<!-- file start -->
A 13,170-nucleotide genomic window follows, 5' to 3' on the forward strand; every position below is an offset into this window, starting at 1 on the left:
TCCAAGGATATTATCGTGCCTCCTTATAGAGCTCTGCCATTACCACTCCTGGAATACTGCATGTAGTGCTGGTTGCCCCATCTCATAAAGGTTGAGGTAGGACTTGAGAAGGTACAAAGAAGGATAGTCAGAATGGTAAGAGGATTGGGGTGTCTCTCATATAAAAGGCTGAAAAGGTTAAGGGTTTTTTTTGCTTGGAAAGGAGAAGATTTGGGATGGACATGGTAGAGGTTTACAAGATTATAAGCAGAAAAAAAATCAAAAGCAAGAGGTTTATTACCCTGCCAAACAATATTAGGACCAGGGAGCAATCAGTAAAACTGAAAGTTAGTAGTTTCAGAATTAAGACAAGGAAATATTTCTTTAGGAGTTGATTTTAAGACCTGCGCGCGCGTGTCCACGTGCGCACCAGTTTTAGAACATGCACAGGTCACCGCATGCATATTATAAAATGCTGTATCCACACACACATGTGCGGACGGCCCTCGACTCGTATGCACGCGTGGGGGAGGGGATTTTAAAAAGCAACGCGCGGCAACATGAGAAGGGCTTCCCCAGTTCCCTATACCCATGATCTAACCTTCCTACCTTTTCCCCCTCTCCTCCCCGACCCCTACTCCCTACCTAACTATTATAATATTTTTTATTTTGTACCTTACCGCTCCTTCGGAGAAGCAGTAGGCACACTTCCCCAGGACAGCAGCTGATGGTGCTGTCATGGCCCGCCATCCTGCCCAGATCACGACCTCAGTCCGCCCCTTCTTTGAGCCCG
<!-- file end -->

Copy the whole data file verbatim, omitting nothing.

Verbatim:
A 13,170-nucleotide genomic window follows, 5' to 3' on the forward strand; every position below is an offset into this window, starting at 1 on the left:
TCCAAGGATATTATCGTGCCTCCTTATAGAGCTCTGCCATTACCACTCCTGGAATACTGCATGTAGTGCTGGTTGCCCCATCTCATAAAGGTTGAGGTAGGACTTGAGAAGGTACAAAGAAGGATAGTCAGAATGGTAAGAGGATTGGGGTGTCTCTCATATAAAAGGCTGAAAAGGTTAAGGGTTTTTTTTGCTTGGAAAGGAGAAGATTTGGGATGGACATGGTAGAGGTTTACAAGATTATAAGCAGAAAAAAAATCAAAAGCAAGAGGTTTATTACCCTGCCAAACAATATTAGGACCAGGGAGCAATCAGTAAAACTGAAAGTTAGTAGTTTCAGAATTAAGACAAGGAAATATTTCTTTAGGAGTTGATTTTAAGACCTGCGCGCGCGTGTCCACGTGCGCACCAGTTTTAGAACATGCACAGGTCACCGCATGCATATTATAAAATGCTGTATCCACACACACATGTGCGGACGGCCCTCGACTCGTATGCACGCGTGGGGGAGGGGATTTTAAAAAGCAACGCGCGGCAACATGAGAAGGGCTTCCCCAGTTCCCTATACCCATGATCTAACCTTCCTACCTTTTCCCCCTCTCCTCCCCGACCCCTACTCCCTACCTAACTATTATAATATTTTTTATTTTGTACCTTACCGCTCCTTCGGAGAAGCAGTAGGCACACTTCCCCAGGACAGCAGCTGATGGTGCTGTCATGGCCCGCCATCCTGCCCAGATCACGACCTCAGTCCGCCCCTTCTTTGAGCCCG